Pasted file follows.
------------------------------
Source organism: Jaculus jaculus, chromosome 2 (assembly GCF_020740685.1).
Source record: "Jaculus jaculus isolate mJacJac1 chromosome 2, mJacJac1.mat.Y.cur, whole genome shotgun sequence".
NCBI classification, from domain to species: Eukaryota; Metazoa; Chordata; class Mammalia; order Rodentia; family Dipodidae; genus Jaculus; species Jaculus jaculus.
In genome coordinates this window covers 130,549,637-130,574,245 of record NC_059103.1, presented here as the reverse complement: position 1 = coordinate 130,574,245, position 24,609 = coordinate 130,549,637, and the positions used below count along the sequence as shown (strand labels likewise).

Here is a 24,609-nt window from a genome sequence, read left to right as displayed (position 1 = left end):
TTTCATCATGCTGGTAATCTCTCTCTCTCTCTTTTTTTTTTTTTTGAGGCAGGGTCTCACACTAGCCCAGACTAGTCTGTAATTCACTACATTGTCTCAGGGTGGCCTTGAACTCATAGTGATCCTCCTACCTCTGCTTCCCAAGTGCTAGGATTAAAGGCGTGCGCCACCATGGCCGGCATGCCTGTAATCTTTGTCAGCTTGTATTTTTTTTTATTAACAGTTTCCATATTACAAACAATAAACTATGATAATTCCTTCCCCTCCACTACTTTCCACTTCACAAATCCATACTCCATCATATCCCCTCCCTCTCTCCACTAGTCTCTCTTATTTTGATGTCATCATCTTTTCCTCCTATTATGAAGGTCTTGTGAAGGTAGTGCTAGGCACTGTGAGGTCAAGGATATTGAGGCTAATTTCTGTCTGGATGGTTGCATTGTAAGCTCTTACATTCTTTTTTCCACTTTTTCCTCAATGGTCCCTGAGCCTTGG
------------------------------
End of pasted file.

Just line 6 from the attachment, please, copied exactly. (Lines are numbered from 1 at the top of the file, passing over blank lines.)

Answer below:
TTTCATCATGCTGGTAATCTCTCTCTCTCTCTTTTTTTTTTTTTTGAGGCAGGGTCTCACACTAGCCCAGACTAGTCTGTAATTCACTACATTGTCTCAGGGTGGCCTTGAACTCATAGTGATCCTCCTACCTCTGCTTCCCAAGTGCTAGGATTAAAGGCGTGCGCCACCATGGCCGGCATGCCTGTAATCTTTGTCAGCTTGTATTTTTTTTTATTAACAGTTTCCATATTACAAACAATAAACTATGATAATTCCTTCCCCTCCACTACTTTCCACTTCACAAATCCATACTCCATCATATCCCCTCCCTCTCTCCACTAGTCTCTCTTATTTTGATGTCATCATCTTTTCCTCCTATTATGAAGGTCTTGTGAAGGTAGTGCTAGGCACTGTGAGGTCAAGGATATTGAGGCTAATTTCTGTCTGGATGGTTGCATTGTAAGCTCTTACATTCTTTTTTCCACTTTTTCCTCAATGGTCCCTGAGCCTTGG